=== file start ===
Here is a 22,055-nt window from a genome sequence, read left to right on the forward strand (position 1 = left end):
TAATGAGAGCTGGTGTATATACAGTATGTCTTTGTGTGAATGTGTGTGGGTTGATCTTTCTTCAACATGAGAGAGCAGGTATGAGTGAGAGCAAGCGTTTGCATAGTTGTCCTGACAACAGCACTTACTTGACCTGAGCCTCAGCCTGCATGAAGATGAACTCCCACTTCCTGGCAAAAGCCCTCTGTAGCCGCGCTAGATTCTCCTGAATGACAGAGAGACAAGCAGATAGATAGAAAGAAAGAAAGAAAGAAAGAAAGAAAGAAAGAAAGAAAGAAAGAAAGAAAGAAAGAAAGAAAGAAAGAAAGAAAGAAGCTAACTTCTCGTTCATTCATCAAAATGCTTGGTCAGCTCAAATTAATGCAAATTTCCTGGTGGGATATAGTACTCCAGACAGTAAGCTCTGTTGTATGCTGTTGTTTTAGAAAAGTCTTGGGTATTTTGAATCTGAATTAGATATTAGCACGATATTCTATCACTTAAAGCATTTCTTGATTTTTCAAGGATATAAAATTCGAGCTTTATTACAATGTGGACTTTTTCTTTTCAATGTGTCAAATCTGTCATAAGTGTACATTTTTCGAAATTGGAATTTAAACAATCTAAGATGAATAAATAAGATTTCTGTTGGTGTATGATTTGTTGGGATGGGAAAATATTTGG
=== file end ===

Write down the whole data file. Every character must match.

Here is a 22,055-nt window from a genome sequence, read left to right on the forward strand (position 1 = left end):
TAATGAGAGCTGGTGTATATACAGTATGTCTTTGTGTGAATGTGTGTGGGTTGATCTTTCTTCAACATGAGAGAGCAGGTATGAGTGAGAGCAAGCGTTTGCATAGTTGTCCTGACAACAGCACTTACTTGACCTGAGCCTCAGCCTGCATGAAGATGAACTCCCACTTCCTGGCAAAAGCCCTCTGTAGCCGCGCTAGATTCTCCTGAATGACAGAGAGACAAGCAGATAGATAGAAAGAAAGAAAGAAAGAAAGAAAGAAAGAAAGAAAGAAAGAAAGAAAGAAAGAAAGAAAGAAAGAAAGAAAGAAAGAAGCTAACTTCTCGTTCATTCATCAAAATGCTTGGTCAGCTCAAATTAATGCAAATTTCCTGGTGGGATATAGTACTCCAGACAGTAAGCTCTGTTGTATGCTGTTGTTTTAGAAAAGTCTTGGGTATTTTGAATCTGAATTAGATATTAGCACGATATTCTATCACTTAAAGCATTTCTTGATTTTTCAAGGATATAAAATTCGAGCTTTATTACAATGTGGACTTTTTCTTTTCAATGTGTCAAATCTGTCATAAGTGTACATTTTTCGAAATTGGAATTTAAACAATCTAAGATGAATAAATAAGATTTCTGTTGGTGTATGATTTGTTGGGATGGGAAAATATTTGG